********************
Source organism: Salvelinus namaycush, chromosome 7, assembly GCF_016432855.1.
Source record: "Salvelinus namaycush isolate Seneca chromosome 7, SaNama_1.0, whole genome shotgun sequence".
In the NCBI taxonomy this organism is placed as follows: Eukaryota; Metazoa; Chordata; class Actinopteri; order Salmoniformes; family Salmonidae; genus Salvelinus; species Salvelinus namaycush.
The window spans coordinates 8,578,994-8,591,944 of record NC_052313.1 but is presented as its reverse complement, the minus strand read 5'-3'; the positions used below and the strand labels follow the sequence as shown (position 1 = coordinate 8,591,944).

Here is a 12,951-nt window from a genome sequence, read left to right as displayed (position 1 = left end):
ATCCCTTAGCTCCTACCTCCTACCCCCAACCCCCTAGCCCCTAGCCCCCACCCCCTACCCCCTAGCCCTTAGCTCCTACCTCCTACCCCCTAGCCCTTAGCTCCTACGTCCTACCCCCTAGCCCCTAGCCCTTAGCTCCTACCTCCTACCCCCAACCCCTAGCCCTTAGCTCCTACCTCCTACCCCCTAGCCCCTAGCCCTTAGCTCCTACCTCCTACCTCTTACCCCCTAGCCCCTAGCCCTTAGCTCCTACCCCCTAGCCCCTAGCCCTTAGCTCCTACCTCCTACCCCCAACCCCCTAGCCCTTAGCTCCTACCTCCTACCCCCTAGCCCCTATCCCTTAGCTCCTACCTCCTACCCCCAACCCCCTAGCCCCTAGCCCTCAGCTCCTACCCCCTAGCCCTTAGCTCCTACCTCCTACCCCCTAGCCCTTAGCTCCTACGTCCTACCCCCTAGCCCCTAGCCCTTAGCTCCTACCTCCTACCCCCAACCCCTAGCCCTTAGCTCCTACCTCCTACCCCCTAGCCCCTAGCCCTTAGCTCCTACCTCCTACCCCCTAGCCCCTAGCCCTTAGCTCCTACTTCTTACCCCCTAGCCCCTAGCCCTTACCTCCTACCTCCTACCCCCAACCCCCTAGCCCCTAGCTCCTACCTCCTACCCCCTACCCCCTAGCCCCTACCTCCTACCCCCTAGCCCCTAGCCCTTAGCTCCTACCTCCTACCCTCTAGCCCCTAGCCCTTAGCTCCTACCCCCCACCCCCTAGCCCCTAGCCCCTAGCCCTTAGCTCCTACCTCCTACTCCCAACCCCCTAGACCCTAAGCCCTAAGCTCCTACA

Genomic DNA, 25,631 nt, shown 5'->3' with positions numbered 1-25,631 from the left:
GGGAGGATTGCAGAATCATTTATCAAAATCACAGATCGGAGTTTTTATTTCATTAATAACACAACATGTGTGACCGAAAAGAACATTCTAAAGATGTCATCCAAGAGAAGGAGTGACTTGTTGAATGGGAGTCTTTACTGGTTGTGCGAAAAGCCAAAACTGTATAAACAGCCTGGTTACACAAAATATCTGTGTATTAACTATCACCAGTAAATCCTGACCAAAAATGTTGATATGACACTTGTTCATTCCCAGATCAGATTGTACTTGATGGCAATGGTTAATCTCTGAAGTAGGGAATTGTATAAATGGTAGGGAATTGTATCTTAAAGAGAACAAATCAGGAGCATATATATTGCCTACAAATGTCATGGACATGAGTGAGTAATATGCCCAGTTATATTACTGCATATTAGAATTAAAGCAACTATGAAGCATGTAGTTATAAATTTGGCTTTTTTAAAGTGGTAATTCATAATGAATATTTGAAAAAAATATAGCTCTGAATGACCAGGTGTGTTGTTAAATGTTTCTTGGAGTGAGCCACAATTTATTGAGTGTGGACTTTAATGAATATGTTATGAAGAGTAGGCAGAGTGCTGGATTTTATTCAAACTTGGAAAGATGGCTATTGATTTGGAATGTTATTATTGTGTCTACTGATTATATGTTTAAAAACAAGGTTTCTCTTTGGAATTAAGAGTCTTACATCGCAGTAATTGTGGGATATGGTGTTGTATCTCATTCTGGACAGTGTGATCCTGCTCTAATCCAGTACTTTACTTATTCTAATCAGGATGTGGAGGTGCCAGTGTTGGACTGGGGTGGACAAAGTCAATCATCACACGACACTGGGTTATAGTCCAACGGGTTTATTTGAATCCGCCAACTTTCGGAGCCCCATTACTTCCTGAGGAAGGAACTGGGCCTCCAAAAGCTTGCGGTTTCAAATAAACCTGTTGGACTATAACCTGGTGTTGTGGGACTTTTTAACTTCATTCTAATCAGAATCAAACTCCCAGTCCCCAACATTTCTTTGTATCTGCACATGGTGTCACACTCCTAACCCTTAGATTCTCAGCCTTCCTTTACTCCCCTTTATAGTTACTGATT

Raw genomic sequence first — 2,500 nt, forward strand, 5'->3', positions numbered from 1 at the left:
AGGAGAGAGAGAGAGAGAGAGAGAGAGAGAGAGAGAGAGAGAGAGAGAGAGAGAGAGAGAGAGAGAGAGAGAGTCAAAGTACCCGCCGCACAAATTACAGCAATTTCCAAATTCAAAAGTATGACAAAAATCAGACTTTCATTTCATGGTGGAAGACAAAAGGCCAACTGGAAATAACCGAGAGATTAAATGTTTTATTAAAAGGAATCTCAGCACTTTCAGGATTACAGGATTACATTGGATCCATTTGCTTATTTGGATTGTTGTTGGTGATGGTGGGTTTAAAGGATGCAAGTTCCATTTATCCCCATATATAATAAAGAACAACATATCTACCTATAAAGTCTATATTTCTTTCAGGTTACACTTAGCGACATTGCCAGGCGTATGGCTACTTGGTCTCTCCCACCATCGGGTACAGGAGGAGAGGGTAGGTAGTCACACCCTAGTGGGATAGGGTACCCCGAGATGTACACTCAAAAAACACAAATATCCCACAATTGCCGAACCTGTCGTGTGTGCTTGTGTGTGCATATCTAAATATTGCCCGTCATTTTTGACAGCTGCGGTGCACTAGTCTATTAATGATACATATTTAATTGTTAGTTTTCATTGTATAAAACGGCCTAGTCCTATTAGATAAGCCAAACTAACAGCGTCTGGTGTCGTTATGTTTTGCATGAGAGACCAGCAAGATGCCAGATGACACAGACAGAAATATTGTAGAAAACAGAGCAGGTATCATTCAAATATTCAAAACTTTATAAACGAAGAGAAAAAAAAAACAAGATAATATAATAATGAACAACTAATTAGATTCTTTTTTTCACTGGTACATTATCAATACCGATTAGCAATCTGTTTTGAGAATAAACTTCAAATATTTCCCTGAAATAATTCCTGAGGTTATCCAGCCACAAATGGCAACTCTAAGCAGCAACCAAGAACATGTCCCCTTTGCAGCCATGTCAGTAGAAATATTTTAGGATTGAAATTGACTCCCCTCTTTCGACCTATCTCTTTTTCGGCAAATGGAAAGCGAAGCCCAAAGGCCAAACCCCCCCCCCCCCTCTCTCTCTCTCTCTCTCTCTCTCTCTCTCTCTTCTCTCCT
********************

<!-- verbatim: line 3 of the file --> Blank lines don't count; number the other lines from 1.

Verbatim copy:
In the NCBI taxonomy this organism is placed as follows: Eukaryota; Metazoa; Chordata; class Actinopteri; order Salmoniformes; family Salmonidae; genus Salvelinus; species Salvelinus namaycush.